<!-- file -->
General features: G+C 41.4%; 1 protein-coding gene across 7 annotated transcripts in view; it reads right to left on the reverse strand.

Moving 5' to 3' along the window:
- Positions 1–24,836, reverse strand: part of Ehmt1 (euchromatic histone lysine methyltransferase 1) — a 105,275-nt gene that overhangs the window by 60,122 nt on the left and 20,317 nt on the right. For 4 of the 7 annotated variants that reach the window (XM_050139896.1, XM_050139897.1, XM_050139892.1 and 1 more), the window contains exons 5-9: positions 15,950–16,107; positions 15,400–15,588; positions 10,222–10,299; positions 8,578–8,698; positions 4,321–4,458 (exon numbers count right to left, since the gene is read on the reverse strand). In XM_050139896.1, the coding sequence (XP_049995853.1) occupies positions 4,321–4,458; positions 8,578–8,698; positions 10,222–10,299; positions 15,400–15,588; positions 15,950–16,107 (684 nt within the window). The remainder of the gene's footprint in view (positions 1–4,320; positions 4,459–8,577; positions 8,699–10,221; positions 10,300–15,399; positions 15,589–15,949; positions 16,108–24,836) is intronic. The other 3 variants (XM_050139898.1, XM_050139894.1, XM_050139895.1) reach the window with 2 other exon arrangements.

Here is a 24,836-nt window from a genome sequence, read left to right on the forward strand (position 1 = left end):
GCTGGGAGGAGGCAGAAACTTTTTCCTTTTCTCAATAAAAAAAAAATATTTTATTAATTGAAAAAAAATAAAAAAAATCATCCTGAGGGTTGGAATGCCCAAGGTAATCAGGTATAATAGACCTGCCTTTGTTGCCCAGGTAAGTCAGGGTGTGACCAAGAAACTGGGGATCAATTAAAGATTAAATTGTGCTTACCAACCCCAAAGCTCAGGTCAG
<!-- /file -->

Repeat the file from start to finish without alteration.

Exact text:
General features: G+C 41.4%; 1 protein-coding gene across 7 annotated transcripts in view; it reads right to left on the reverse strand.

Moving 5' to 3' along the window:
- Positions 1–24,836, reverse strand: part of Ehmt1 (euchromatic histone lysine methyltransferase 1) — a 105,275-nt gene that overhangs the window by 60,122 nt on the left and 20,317 nt on the right. For 4 of the 7 annotated variants that reach the window (XM_050139896.1, XM_050139897.1, XM_050139892.1 and 1 more), the window contains exons 5-9: positions 15,950–16,107; positions 15,400–15,588; positions 10,222–10,299; positions 8,578–8,698; positions 4,321–4,458 (exon numbers count right to left, since the gene is read on the reverse strand). In XM_050139896.1, the coding sequence (XP_049995853.1) occupies positions 4,321–4,458; positions 8,578–8,698; positions 10,222–10,299; positions 15,400–15,588; positions 15,950–16,107 (684 nt within the window). The remainder of the gene's footprint in view (positions 1–4,320; positions 4,459–8,577; positions 8,699–10,221; positions 10,300–15,399; positions 15,589–15,949; positions 16,108–24,836) is intronic. The other 3 variants (XM_050139898.1, XM_050139894.1, XM_050139895.1) reach the window with 2 other exon arrangements.

Here is a 24,836-nt window from a genome sequence, read left to right on the forward strand (position 1 = left end):
GCTGGGAGGAGGCAGAAACTTTTTCCTTTTCTCAATAAAAAAAAAATATTTTATTAATTGAAAAAAAATAAAAAAAATCATCCTGAGGGTTGGAATGCCCAAGGTAATCAGGTATAATAGACCTGCCTTTGTTGCCCAGGTAAGTCAGGGTGTGACCAAGAAACTGGGGATCAATTAAAGATTAAATTGTGCTTACCAACCCCAAAGCTCAGGTCAG